I had the honor of joining thousands who walked across the Edmund Pettus Bridge in commemoration of the 50th anniversary of the Selma to Montgomery march. That march was the crucible from which the Voting Rights Act was born and transformed America.
The VRA has been called the crown jewel of the civil rights movement, and for good reason. Registration rates for African Americans throughout the South skyrocketed immediately in the wake of the VRA's passage. The 15th Amendment's long unfulfilled promise that all Americans be able to vote free from racial discrimination finally began to become a reality.
By the 1980s, debates about voting rights shifted largely to questions about how election lines are drawn – the redistricting process - rather than about basic ballot access. In fact, about 90 percent of the cases under the VRA during the 1980s through the 2000s were about redistricting and related issues. But it seemed as though a consensus had been achieved: All Americans should be able to vote, and voting should be free and easy.
That consensus has sadly broken down in recent years. What happened?
The 2008 election saw what was – until that point – the most diverse electorate in our nation's history. People of color constituted a quarter of the eligible electorate for the first time. And then from 2011 to 2012, 27 measures were passed or implemented in 19 states that would make it harder to vote. Many of these measures were rightly blocked in the 2012 cycle.
But in 2013, the Supreme Court struck down what had been called the "heart" of the VRA – ending the Section 5 preclearance regime, which had placed critical restrictions on states and localities with the worst records of discrimination historically. In the 5-4 majority's view, those protections were no longer necessary and, in fact, had become unconstitutional.
Then, in 2014, politicians tried to chip away at the right to vote yet again. In Ohio, the state eliminated the early voting days and times on which over 120,000 Ohioans voted in 2012. We brought a lawsuit to block those cuts, arguing that they violated the VRA and the Constitution. In North Carolina, we similarly argued that the state's elimination of same-day registration was unlawful. States that have same-day registration experience turnout 10 percentage points higher than other states, and 90,000 North Carolina voters used it in 2012. In both North Carolina and Ohio, the federal appeals courts in each district agreed with us, but the Supreme Court stayed those decisions.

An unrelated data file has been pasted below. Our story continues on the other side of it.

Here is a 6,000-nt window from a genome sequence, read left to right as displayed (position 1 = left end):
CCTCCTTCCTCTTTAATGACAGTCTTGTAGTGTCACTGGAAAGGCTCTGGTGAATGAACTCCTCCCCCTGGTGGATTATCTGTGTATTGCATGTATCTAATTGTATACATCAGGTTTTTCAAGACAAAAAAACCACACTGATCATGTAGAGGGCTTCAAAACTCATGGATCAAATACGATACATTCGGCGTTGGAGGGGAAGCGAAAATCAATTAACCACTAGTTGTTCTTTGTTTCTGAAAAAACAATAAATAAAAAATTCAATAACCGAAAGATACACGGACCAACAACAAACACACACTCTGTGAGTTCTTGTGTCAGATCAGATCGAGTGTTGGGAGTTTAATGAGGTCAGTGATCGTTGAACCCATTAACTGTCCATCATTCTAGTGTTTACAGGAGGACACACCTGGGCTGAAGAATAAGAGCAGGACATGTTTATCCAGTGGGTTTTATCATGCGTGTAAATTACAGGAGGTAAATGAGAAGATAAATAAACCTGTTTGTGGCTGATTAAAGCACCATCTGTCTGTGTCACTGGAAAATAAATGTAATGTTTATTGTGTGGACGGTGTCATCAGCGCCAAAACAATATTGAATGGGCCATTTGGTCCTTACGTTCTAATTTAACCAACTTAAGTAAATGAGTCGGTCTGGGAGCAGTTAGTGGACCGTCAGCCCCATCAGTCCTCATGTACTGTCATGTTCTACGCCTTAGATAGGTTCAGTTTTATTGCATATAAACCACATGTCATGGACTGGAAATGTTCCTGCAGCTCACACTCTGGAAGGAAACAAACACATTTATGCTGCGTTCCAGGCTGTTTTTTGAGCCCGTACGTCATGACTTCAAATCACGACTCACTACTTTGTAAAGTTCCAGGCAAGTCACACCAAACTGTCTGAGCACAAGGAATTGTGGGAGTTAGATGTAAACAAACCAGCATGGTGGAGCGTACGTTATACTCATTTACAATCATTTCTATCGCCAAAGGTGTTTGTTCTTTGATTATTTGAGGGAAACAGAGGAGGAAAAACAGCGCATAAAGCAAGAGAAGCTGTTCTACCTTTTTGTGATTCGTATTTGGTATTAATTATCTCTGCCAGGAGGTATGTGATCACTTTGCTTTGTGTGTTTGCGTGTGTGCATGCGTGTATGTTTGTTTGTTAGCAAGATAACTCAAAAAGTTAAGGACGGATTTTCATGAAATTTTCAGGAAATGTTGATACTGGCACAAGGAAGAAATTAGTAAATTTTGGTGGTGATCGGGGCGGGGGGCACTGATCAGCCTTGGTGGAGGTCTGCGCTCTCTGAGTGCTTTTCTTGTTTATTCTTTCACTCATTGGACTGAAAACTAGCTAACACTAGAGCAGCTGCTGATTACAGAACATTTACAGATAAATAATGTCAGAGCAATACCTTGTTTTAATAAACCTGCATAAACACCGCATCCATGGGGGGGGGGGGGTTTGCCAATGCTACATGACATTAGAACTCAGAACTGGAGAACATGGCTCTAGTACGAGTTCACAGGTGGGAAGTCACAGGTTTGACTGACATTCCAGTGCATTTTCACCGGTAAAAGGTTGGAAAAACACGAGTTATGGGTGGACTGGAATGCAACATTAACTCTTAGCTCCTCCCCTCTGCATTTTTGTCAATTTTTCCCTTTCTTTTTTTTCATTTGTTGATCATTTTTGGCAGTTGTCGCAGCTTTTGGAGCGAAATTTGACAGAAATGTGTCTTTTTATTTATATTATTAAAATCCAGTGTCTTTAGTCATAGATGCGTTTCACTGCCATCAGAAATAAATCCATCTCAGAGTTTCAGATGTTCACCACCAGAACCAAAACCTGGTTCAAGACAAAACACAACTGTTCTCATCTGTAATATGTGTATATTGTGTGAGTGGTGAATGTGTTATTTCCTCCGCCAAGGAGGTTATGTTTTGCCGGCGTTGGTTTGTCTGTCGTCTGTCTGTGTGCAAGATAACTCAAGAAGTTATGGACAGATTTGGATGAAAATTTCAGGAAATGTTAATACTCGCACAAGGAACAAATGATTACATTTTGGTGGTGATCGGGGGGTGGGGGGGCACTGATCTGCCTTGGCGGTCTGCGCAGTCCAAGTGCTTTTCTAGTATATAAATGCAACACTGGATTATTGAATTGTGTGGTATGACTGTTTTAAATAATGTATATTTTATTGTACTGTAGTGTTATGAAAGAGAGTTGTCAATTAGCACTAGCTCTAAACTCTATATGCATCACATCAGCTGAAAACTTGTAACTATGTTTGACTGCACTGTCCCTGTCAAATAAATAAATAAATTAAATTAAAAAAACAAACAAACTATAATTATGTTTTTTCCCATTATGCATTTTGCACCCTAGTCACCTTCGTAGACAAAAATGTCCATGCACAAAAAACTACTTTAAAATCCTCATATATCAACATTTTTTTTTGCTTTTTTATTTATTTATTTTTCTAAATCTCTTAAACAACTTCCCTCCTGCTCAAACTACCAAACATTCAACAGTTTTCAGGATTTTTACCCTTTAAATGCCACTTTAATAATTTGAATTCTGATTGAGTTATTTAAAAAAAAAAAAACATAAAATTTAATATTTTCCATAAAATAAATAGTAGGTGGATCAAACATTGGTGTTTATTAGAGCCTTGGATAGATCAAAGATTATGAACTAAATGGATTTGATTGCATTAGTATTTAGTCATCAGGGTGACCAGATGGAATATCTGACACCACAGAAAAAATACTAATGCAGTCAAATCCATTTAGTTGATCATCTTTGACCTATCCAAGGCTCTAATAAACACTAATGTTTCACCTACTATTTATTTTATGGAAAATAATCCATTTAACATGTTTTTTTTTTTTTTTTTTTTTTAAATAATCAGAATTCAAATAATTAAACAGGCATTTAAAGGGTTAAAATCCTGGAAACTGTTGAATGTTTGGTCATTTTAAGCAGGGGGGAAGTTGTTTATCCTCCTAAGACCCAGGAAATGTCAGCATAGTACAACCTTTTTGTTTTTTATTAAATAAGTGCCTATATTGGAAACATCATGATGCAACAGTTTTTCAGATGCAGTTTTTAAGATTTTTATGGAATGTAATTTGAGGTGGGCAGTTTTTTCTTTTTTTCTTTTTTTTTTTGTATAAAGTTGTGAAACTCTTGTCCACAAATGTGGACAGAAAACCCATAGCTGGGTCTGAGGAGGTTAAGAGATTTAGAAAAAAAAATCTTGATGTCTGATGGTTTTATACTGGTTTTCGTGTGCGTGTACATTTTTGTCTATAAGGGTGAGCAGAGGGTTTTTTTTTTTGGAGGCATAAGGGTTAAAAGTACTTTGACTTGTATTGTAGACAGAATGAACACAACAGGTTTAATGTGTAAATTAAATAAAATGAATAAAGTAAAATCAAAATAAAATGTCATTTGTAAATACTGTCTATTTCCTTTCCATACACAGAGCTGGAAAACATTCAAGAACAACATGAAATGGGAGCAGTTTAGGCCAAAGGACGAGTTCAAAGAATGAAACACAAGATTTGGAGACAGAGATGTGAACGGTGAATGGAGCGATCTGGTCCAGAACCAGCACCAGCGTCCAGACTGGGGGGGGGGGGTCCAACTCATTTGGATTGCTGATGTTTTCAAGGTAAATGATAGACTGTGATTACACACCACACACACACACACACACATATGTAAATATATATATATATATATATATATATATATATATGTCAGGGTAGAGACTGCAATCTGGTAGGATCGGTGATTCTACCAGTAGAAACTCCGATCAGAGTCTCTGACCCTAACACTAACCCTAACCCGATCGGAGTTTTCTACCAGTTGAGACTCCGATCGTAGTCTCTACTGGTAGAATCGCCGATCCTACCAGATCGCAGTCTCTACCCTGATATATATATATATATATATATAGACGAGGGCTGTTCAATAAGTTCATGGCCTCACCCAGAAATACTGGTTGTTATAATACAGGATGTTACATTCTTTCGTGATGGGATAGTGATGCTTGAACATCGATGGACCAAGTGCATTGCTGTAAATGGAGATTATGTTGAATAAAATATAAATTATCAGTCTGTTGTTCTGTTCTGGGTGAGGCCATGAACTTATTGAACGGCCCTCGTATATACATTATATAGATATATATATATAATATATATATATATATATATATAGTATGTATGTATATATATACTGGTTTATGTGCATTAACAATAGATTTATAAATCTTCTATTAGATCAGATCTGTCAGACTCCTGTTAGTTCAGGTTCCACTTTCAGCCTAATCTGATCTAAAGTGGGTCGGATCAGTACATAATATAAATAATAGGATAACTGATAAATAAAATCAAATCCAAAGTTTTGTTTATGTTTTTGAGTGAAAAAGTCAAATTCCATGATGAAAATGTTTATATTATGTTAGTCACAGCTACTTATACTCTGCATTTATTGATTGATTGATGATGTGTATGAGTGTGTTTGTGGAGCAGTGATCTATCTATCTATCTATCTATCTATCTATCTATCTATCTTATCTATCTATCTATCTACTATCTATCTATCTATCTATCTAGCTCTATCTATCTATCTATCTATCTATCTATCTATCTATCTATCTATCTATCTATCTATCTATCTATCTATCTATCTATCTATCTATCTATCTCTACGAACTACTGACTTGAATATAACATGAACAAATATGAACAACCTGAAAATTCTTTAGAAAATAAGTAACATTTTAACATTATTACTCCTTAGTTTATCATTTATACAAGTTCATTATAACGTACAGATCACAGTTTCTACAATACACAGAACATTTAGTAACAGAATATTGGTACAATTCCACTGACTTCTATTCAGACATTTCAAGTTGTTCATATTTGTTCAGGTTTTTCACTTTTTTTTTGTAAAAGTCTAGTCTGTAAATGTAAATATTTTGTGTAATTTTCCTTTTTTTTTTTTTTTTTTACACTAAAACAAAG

Meanwhile, in Wisconsin, we brought a successful lawsuit striking down that state's strict voter ID law. The court found that 300,000 registered voters in Wisconsin lack acceptable ID. The federal appeals court stayed that decision, but at the last minute, the Supreme Court stepped in and blocked Wisconsin's ID law temporarily for the 2014 election.
When you look at all of this together, it is clear that the right to vote – which had been nurtured and expanded for decades – is once again under attack. And while a new bill has been introduced to restore the VRA, it has not yet moved forward. In his powerful speech Saturday, President Obama called upon Congress to pass the bill, and we hope they will soon heed the president's call.
The history of the right to vote in our country has not been one of linear progress, but rather has always seen fits and starts. Reconstruction brought the near universal enfranchisement of African-American men, but that shining moment was followed by decades of Jim Crow and disenfranchisement.
Today's moment is obviously different in many ways. But it is not entirely dissimilar, either. At this critical juncture, it is imperative that we not simply remember the heroes of Selma. Rather we must honor them and their brave sacrifices by restoring the consensus that all Americans must be free to vote.
By Michelle Paulson, Senior Legal Counsel, Wikimedia Foundation